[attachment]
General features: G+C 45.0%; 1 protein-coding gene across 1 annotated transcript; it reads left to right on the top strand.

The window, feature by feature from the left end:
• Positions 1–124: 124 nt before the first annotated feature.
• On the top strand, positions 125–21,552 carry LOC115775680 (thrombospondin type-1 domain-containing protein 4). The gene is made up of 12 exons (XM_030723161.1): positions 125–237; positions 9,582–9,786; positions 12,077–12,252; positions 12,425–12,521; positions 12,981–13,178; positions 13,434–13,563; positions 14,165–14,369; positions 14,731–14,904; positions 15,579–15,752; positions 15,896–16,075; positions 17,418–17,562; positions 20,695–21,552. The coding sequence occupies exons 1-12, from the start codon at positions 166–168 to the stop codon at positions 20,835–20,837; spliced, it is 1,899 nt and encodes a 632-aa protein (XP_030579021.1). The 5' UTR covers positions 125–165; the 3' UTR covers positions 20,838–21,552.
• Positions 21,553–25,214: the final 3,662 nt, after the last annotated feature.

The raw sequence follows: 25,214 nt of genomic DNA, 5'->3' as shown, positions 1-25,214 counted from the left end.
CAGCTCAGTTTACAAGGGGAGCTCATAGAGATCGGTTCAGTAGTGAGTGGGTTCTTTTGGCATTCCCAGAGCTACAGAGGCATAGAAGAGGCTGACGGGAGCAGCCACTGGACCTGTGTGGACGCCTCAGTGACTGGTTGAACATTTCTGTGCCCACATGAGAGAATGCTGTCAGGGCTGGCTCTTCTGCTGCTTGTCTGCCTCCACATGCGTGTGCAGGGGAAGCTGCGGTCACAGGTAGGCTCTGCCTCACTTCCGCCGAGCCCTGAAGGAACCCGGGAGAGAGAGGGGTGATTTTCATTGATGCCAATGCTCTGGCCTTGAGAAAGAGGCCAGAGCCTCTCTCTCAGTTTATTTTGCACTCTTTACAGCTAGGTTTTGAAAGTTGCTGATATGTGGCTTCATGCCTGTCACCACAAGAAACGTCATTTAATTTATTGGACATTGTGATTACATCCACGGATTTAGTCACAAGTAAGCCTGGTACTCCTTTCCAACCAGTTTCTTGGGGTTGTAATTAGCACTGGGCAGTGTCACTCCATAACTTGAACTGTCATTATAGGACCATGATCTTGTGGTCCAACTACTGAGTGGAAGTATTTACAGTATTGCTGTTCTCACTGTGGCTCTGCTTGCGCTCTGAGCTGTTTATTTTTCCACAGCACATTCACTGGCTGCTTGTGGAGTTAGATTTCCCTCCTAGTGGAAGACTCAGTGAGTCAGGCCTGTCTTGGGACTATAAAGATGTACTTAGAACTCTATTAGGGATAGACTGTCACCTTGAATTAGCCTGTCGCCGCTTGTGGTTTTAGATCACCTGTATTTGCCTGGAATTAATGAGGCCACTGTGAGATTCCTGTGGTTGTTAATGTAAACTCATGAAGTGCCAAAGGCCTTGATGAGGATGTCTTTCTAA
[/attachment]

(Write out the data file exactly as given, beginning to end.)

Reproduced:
General features: G+C 45.0%; 1 protein-coding gene across 1 annotated transcript; it reads left to right on the top strand.

The window, feature by feature from the left end:
• Positions 1–124: 124 nt before the first annotated feature.
• On the top strand, positions 125–21,552 carry LOC115775680 (thrombospondin type-1 domain-containing protein 4). The gene is made up of 12 exons (XM_030723161.1): positions 125–237; positions 9,582–9,786; positions 12,077–12,252; positions 12,425–12,521; positions 12,981–13,178; positions 13,434–13,563; positions 14,165–14,369; positions 14,731–14,904; positions 15,579–15,752; positions 15,896–16,075; positions 17,418–17,562; positions 20,695–21,552. The coding sequence occupies exons 1-12, from the start codon at positions 166–168 to the stop codon at positions 20,835–20,837; spliced, it is 1,899 nt and encodes a 632-aa protein (XP_030579021.1). The 5' UTR covers positions 125–165; the 3' UTR covers positions 20,838–21,552.
• Positions 21,553–25,214: the final 3,662 nt, after the last annotated feature.

The raw sequence follows: 25,214 nt of genomic DNA, 5'->3' as shown, positions 1-25,214 counted from the left end.
CAGCTCAGTTTACAAGGGGAGCTCATAGAGATCGGTTCAGTAGTGAGTGGGTTCTTTTGGCATTCCCAGAGCTACAGAGGCATAGAAGAGGCTGACGGGAGCAGCCACTGGACCTGTGTGGACGCCTCAGTGACTGGTTGAACATTTCTGTGCCCACATGAGAGAATGCTGTCAGGGCTGGCTCTTCTGCTGCTTGTCTGCCTCCACATGCGTGTGCAGGGGAAGCTGCGGTCACAGGTAGGCTCTGCCTCACTTCCGCCGAGCCCTGAAGGAACCCGGGAGAGAGAGGGGTGATTTTCATTGATGCCAATGCTCTGGCCTTGAGAAAGAGGCCAGAGCCTCTCTCTCAGTTTATTTTGCACTCTTTACAGCTAGGTTTTGAAAGTTGCTGATATGTGGCTTCATGCCTGTCACCACAAGAAACGTCATTTAATTTATTGGACATTGTGATTACATCCACGGATTTAGTCACAAGTAAGCCTGGTACTCCTTTCCAACCAGTTTCTTGGGGTTGTAATTAGCACTGGGCAGTGTCACTCCATAACTTGAACTGTCATTATAGGACCATGATCTTGTGGTCCAACTACTGAGTGGAAGTATTTACAGTATTGCTGTTCTCACTGTGGCTCTGCTTGCGCTCTGAGCTGTTTATTTTTCCACAGCACATTCACTGGCTGCTTGTGGAGTTAGATTTCCCTCCTAGTGGAAGACTCAGTGAGTCAGGCCTGTCTTGGGACTATAAAGATGTACTTAGAACTCTATTAGGGATAGACTGTCACCTTGAATTAGCCTGTCGCCGCTTGTGGTTTTAGATCACCTGTATTTGCCTGGAATTAATGAGGCCACTGTGAGATTCCTGTGGTTGTTAATGTAAACTCATGAAGTGCCAAAGGCCTTGATGAGGATGTCTTTCTAA